Kryptonite is no longer just the stuff of fiction feared by caped superheroes.
A new mineral matching its unique chemistry - as described in the film Superman Returns - has been identified in a mine in Serbia.
According to movie and comic-book storylines, kryptonite is supposed to sap Superman's powers whenever he is exposed to its large green crystals.
The real mineral is white and harmless, says Dr Chris Stanley, a mineralogist at London's Natural History Museum.
"I'm afraid it's not green and it doesn't glow either - although it will react to ultraviolet light by fluorescing a pinkish-orange," he told BBC News.
Researchers from mining group Rio Tinto discovered the unusual mineral and enlisted the help of Dr Stanley when they could not match it with anything known previously to science. Once the London expert had unravelled the mineral's chemical make-up, he was shocked to discover this formula was already referenced in literature - albeit fictional literature.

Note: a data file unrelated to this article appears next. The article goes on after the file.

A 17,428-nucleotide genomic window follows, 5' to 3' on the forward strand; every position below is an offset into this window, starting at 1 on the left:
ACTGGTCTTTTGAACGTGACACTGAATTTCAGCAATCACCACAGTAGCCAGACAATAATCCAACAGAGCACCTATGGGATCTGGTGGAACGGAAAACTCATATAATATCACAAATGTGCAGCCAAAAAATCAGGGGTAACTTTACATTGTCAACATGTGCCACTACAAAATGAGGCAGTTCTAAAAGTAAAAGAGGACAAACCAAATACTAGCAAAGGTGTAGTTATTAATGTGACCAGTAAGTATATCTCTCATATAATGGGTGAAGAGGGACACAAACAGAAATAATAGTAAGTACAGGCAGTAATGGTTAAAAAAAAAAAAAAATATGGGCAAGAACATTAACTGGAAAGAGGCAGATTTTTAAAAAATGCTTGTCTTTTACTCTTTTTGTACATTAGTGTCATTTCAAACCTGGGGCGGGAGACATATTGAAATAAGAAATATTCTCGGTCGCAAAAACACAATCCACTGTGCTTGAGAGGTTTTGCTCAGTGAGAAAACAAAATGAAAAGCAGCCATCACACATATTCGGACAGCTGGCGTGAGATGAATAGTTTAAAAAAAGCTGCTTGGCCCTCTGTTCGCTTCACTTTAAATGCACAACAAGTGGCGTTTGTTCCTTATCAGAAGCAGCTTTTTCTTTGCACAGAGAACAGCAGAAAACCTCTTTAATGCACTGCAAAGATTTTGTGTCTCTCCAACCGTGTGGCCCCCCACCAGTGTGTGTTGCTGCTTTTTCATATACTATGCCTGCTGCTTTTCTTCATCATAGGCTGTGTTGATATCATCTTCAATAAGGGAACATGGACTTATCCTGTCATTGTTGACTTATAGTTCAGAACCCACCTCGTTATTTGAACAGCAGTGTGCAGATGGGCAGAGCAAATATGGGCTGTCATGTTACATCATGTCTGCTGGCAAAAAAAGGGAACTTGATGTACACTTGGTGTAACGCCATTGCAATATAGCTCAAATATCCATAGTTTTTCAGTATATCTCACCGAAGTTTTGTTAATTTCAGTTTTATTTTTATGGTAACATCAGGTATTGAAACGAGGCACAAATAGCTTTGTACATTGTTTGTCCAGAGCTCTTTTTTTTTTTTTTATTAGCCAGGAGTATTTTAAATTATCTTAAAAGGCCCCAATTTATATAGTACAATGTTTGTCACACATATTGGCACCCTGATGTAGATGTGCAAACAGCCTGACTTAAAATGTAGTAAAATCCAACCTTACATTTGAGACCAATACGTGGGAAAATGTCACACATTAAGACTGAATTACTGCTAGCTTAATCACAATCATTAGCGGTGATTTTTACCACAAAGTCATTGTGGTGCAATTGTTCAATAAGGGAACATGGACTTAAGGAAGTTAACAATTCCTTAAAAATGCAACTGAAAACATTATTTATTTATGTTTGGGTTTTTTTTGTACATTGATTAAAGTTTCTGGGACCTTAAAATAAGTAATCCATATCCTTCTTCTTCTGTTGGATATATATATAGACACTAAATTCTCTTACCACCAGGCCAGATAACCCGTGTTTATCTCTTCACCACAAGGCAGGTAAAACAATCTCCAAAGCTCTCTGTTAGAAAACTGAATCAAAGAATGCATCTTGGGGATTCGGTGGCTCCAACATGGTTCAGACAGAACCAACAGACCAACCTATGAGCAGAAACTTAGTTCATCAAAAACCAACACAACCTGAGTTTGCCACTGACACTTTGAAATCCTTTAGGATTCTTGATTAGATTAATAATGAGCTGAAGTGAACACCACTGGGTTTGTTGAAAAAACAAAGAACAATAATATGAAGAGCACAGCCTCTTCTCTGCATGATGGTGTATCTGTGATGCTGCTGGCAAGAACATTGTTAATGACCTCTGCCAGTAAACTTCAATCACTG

"Towards the end of my research I searched the web using the mineral's chemical formula - sodium lithium boron silicate hydroxide - and was amazed to discover that same scientific name, written on a case of rock containing kryptonite stolen by Lex Luther from a museum in the film Superman Returns. The new mineral does not contain fluorine (which it does in the film) and is white rather than green but, in all other respects, the chemistry matches that for the rock containing kryptonite."
The mineral is relatively hard but is very small grained. Each individual crystal is less than five microns (millionths of a metre) across.